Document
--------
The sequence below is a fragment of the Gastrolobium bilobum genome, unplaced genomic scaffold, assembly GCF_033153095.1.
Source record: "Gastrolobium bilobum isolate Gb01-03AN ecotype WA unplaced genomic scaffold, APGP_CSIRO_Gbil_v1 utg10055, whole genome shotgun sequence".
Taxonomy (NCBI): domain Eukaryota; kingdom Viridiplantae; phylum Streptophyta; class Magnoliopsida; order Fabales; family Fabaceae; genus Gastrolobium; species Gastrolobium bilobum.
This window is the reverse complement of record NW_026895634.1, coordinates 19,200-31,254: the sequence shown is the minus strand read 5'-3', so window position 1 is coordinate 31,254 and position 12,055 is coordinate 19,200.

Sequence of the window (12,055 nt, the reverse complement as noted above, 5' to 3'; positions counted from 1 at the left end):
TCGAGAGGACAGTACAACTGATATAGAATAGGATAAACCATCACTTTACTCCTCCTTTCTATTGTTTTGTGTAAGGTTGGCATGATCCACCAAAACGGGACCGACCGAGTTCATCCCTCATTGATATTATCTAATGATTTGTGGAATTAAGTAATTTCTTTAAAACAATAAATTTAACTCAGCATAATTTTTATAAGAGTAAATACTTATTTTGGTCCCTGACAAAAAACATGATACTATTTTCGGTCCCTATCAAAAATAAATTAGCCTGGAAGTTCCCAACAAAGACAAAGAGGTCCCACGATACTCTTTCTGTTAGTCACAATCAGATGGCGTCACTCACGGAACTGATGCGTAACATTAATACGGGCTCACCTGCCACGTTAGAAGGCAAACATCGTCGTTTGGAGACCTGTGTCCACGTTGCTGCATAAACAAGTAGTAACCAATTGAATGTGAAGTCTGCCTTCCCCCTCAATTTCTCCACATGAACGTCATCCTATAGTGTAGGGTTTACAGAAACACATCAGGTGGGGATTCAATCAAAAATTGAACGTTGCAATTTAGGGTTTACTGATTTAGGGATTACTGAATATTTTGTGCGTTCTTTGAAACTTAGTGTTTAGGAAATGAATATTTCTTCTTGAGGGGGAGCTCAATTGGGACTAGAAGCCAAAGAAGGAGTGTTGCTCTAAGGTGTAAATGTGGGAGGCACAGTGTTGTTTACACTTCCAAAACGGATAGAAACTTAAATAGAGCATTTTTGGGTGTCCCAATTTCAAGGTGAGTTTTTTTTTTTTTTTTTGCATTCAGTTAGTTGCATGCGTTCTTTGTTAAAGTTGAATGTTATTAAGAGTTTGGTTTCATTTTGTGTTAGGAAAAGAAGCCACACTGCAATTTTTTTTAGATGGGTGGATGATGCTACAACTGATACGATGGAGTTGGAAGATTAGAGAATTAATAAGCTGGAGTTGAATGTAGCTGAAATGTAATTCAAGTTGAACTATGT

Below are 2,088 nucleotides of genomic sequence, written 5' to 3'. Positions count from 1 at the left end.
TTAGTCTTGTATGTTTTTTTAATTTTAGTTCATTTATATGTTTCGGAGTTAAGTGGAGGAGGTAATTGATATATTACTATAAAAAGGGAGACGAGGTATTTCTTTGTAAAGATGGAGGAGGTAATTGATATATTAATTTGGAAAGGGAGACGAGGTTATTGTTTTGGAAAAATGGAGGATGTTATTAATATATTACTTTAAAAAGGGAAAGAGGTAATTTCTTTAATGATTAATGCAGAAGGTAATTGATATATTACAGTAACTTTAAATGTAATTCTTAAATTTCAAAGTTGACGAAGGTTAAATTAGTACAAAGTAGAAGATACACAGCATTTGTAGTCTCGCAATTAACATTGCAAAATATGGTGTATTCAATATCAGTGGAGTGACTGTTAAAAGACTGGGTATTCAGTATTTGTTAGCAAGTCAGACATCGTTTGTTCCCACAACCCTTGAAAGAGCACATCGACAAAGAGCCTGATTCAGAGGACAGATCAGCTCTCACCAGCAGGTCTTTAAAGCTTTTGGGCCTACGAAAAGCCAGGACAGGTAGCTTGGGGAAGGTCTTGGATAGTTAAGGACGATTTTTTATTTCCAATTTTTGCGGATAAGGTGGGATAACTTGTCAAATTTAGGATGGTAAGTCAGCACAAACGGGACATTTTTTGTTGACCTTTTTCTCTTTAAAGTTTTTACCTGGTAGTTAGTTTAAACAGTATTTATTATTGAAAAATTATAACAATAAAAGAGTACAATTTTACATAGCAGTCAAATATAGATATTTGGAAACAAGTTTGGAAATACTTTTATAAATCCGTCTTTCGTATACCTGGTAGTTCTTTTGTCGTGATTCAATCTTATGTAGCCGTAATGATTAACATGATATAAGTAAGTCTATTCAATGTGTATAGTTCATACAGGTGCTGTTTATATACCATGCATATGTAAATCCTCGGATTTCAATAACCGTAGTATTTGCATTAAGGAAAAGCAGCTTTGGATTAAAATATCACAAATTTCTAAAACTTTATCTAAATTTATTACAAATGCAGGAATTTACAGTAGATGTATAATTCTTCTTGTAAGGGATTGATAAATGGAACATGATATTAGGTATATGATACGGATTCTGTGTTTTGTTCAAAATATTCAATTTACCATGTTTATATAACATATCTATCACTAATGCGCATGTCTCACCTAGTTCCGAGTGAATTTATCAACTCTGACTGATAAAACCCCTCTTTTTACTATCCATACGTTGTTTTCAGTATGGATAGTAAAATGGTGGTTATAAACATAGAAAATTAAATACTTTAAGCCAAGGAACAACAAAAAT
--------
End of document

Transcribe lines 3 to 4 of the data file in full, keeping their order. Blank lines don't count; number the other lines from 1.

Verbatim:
Taxonomy (NCBI): domain Eukaryota; kingdom Viridiplantae; phylum Streptophyta; class Magnoliopsida; order Fabales; family Fabaceae; genus Gastrolobium; species Gastrolobium bilobum.
This window is the reverse complement of record NW_026895634.1, coordinates 19,200-31,254: the sequence shown is the minus strand read 5'-3', so window position 1 is coordinate 31,254 and position 12,055 is coordinate 19,200.